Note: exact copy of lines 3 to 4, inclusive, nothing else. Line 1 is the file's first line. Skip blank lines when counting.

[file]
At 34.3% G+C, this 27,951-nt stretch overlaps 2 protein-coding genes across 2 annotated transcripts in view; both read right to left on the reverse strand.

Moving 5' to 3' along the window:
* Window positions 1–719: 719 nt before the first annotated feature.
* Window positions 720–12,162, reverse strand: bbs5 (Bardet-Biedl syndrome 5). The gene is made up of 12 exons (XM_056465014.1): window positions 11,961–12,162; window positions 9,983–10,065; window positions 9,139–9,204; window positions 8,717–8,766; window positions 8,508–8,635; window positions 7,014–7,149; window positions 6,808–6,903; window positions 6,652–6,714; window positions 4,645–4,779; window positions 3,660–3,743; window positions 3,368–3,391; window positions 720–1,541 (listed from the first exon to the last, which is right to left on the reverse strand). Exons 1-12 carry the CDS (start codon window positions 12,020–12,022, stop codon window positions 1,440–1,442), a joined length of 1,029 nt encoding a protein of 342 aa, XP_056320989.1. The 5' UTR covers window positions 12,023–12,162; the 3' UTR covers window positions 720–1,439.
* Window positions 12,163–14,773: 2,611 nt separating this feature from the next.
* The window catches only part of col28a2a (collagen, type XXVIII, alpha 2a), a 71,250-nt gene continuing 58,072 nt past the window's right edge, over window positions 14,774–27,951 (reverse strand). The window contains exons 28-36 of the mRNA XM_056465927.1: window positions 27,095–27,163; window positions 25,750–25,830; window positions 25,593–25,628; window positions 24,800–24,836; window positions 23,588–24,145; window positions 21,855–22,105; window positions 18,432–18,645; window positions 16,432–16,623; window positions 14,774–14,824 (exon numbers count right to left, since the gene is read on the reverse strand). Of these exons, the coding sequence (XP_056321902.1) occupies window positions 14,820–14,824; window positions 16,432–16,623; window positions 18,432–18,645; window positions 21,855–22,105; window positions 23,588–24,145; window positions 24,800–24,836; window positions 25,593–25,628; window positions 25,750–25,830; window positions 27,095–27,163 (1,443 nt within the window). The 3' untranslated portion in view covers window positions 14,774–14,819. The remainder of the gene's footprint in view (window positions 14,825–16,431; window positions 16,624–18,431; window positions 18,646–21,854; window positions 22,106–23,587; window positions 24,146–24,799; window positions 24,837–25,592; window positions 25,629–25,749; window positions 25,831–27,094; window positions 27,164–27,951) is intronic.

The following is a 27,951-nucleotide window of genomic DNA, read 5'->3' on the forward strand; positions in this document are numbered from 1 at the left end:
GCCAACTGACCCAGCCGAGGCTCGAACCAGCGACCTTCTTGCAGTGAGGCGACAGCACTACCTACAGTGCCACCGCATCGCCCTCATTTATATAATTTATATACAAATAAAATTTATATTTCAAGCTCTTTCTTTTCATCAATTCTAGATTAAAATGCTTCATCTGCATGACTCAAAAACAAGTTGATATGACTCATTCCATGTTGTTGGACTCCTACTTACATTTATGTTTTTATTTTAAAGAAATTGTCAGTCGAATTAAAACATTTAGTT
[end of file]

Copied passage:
* Window positions 1–719: 719 nt before the first annotated feature.
* Window positions 720–12,162, reverse strand: bbs5 (Bardet-Biedl syndrome 5). The gene is made up of 12 exons (XM_056465014.1): window positions 11,961–12,162; window positions 9,983–10,065; window positions 9,139–9,204; window positions 8,717–8,766; window positions 8,508–8,635; window positions 7,014–7,149; window positions 6,808–6,903; window positions 6,652–6,714; window positions 4,645–4,779; window positions 3,660–3,743; window positions 3,368–3,391; window positions 720–1,541 (listed from the first exon to the last, which is right to left on the reverse strand). Exons 1-12 carry the CDS (start codon window positions 12,020–12,022, stop codon window positions 1,440–1,442), a joined length of 1,029 nt encoding a protein of 342 aa, XP_056320989.1. The 5' UTR covers window positions 12,023–12,162; the 3' UTR covers window positions 720–1,439.